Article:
Land Water and Critical Materials Requirements

No land or water resources are required for operation of the system (Table 4), which is installed on existing structures and uses rainwater for cleaning. The only critical material for crystalline-silicon PV modules is high-purity silicon . Silicon is one of the most abundant elements in the earth's crust, so the issue is not availability but the cost of purification. High-purity silicon is typically produced as either pellets or chunks of fine-grained polycrystalline silicon and is commonly known as "polysilicon feedstock."

Table 4. Resource requirements.

Indicator Name

Base Year 1997

Units

2000

2005

2010

2020

2030

Land

ha/MW

0

0

0

0

0

0

ha

0

0

0

0

0

0

High Purity Silicon

MT/MW

6.9

5

4

3

2

1

Water

m3

0

0

0

0

0

0

The availability of polysilicon feedstock is currently an issue for the crystalline-silicon photovoltaic industry, so it s availability to meet future large markets needs to be addressed [29,30]. The crystalline-silicon photovoltaic industr y used approximately 1,000 MT of polysilicon feedstock in 1995. It obtains most of this material as off-specificatio n material from the elec tronic-grade polysilicon feedstock industry. The quantity of silicon consumed by the photovoltaic industry is about 10% of the total electronic-grade polysilicon feedstock production. The price and availability of this material is affected by the business cycle of the semiconductor electronics industry. For example, there was exces s capacity in the electronic-grade polysilicon feedstock industry between the years 1985 and 1993 - so that the exces s feedstock from the electronic-grade silicon industry was both plentiful and inexpensive. Due to the phenomenal growth rate of the semiconductor electronics industry over the past three years, demand for electronic-grade silicon no w exceeds supply - which has led to the present situation of a tight polysilicon feedstock supply for the photovoltai c industry. Again illustrating the business-cycle nature of the polysilicon feedstock supply, one industry observer note s that announced capacity additions in the electronic-grade polysilicon industry, coupled with the more stringen t specifications for advanced integrated-circuit production, are likely to lead to a doubling of the quantity of exces s silicon available to the photovoltaic industry within the next five years [30]. The average growth rate of electronic -grade polysilicon fee dstock between 1975 and 1995 was around 10%, while the average growth rate of the photovoltaic industry is projected to be around 20%. Hence, the photovoltaic industry will become too large to use excess polysilicon feedstock from the electronic-grade polysilicon feedstock industry at some point in the future using current technology.

To meet large future markets, the crystalline-silicon photovoltaics industry will need to develop its own source o f polysilicon feedstock. The European study projected that using current technology, a photovoltaic-grade polysilico n feedstock could be produced for about $20/kg [24]. There are R&D programs that are attempting to develop technologies to reduce this cost further [31]. Present wire-saw technology can slice silicon wafers on 400-^m centers, which corresponds to about 7 g/W for 15%-efficient cells with 90% manufacturing yield. At $20/kg, the 7 g/ W corresponds to $0.14/W. This figure will not limit the industry through the year 2010. By the year 2010, ne w crystallin e-silicon photovoltaic technologies that use much less silicon per watt are anticipated to become widel y availabl e. For example, ribbon and sheet crystalline-silicon technologies, which can have effective silicon thicknesse s between 100 and 200 ^m, are just becoming commercially available. The thin-layer crystalline-silicon film cells tha t are currently under development have thicknesses between 10 and 50 ^m, and might be available after the year 2010 .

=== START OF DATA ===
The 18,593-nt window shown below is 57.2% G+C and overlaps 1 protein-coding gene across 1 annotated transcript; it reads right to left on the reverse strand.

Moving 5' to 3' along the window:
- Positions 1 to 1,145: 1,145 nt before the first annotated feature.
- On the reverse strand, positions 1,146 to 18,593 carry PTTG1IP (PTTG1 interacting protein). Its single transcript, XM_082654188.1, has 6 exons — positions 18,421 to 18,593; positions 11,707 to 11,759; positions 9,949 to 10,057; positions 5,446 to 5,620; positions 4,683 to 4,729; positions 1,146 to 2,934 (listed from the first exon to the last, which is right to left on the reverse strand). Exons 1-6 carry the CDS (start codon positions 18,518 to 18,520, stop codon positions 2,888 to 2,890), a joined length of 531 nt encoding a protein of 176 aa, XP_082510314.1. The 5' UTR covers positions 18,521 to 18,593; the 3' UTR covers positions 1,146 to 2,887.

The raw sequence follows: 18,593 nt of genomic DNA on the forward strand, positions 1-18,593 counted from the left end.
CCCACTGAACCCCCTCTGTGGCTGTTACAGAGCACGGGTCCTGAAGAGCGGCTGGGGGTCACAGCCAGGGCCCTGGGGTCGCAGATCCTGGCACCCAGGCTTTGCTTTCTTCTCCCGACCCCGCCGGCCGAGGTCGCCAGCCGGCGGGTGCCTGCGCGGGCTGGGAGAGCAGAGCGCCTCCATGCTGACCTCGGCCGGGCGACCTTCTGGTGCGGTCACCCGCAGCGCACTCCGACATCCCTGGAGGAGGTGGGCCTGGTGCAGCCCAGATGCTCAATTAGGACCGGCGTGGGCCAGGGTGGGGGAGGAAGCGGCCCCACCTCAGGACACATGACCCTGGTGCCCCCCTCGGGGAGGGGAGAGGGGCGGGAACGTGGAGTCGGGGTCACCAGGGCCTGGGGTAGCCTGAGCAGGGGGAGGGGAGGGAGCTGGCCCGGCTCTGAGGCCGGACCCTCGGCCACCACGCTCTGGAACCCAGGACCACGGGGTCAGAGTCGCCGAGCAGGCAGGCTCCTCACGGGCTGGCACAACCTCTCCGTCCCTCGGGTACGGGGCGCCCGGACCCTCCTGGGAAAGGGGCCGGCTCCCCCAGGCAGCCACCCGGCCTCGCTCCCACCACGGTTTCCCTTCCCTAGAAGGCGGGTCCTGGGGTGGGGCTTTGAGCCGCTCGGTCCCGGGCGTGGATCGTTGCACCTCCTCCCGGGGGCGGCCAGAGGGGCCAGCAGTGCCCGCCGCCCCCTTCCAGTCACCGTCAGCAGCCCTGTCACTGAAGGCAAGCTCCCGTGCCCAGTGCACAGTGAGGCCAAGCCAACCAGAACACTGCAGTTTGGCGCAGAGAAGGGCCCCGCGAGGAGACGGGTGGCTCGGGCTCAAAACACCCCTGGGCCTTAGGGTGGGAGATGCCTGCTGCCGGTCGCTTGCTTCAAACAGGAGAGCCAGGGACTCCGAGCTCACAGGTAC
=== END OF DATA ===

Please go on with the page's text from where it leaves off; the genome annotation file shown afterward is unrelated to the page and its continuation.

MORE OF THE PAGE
Using the previous assumptions of 15%-efficient modules and 90% manufacturing yield, the polysilicon usage and cost for these technologies are summarized in Table 5.

Table 5. Projected silicon feedstock usage and cost for various crystalline-silicon photovoltai c

Technology

Thickness

Usage

Cost

Cost

^m

g/W

$/Wp

$/m2

Wire Saw

400

6.9

0.138

20.70

Ribbon

200

3.5

0.069

10.35

Sheet

100

1.7

0.035

5.25

Thin-layer

50

0.9

0.017

2.55

Thin-layer

10

0.2

0.003

0.45

Note: Calculations assume a module efficiency of 15%, a manufacturing yield of 90%, and a polysilicon feedstock cost of $20/kg.

Note: Calculations assume a module efficiency of 15%, a manufacturing yield of 90%, and a polysilicon feedstock cost of $20/kg.

This analysis shows that the cost impact of the polysilicon feedstock is progressively less for the advanced technologies available in the future. Based on the anticipated establishment of a polysilicon feedstock production for photovoltaics at around $20/kg and the technology improvements available in crystalline-silicon photovoltaics, polysilicon feedstock is not considered a fundamental issue limiting continued crystalline-silicon photovoltaic industry expansion. However, as with any developing bu siness requiring large capital expenditures, there may be periods of difficulty until a dedicated photovoltaic-grade silicon supply is established. Of course, the emergence of thin-film technologies in future year s may also obviate polysilicon feedstock limits on PV module production. Critical material issues associated with thin-film PV production are reviewed in a companion report [12].

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